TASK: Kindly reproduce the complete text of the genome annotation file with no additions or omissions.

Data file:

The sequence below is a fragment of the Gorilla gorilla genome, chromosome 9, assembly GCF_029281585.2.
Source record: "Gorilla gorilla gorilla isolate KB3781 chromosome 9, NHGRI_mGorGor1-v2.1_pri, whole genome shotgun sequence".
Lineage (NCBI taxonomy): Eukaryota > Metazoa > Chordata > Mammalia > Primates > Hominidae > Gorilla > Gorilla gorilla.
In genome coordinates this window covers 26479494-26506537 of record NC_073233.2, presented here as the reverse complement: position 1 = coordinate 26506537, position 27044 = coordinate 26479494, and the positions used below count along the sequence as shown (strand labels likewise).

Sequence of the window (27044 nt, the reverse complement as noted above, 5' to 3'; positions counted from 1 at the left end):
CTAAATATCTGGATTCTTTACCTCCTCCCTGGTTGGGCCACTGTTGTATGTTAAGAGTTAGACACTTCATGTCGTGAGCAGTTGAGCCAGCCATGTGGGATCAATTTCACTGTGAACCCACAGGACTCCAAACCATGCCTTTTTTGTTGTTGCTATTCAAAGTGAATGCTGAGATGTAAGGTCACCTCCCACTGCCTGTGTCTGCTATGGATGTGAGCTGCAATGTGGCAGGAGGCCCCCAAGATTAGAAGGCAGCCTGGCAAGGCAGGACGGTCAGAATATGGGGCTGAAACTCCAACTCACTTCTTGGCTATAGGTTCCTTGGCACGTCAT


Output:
The sequence below is a fragment of the Gorilla gorilla genome, chromosome 9, assembly GCF_029281585.2.
Source record: "Gorilla gorilla gorilla isolate KB3781 chromosome 9, NHGRI_mGorGor1-v2.1_pri, whole genome shotgun sequence".
Lineage (NCBI taxonomy): Eukaryota > Metazoa > Chordata > Mammalia > Primates > Hominidae > Gorilla > Gorilla gorilla.
In genome coordinates this window covers 26479494-26506537 of record NC_073233.2, presented here as the reverse complement: position 1 = coordinate 26506537, position 27044 = coordinate 26479494, and the positions used below count along the sequence as shown (strand labels likewise).

Sequence of the window (27044 nt, the reverse complement as noted above, 5' to 3'; positions counted from 1 at the left end):
CTAAATATCTGGATTCTTTACCTCCTCCCTGGTTGGGCCACTGTTGTATGTTAAGAGTTAGACACTTCATGTCGTGAGCAGTTGAGCCAGCCATGTGGGATCAATTTCACTGTGAACCCACAGGACTCCAAACCATGCCTTTTTTGTTGTTGCTATTCAAAGTGAATGCTGAGATGTAAGGTCACCTCCCACTGCCTGTGTCTGCTATGGATGTGAGCTGCAATGTGGCAGGAGGCCCCCAAGATTAGAAGGCAGCCTGGCAAGGCAGGACGGTCAGAATATGGGGCTGAAACTCCAACTCACTTCTTGGCTATAGGTTCCTTGGCACGTCAT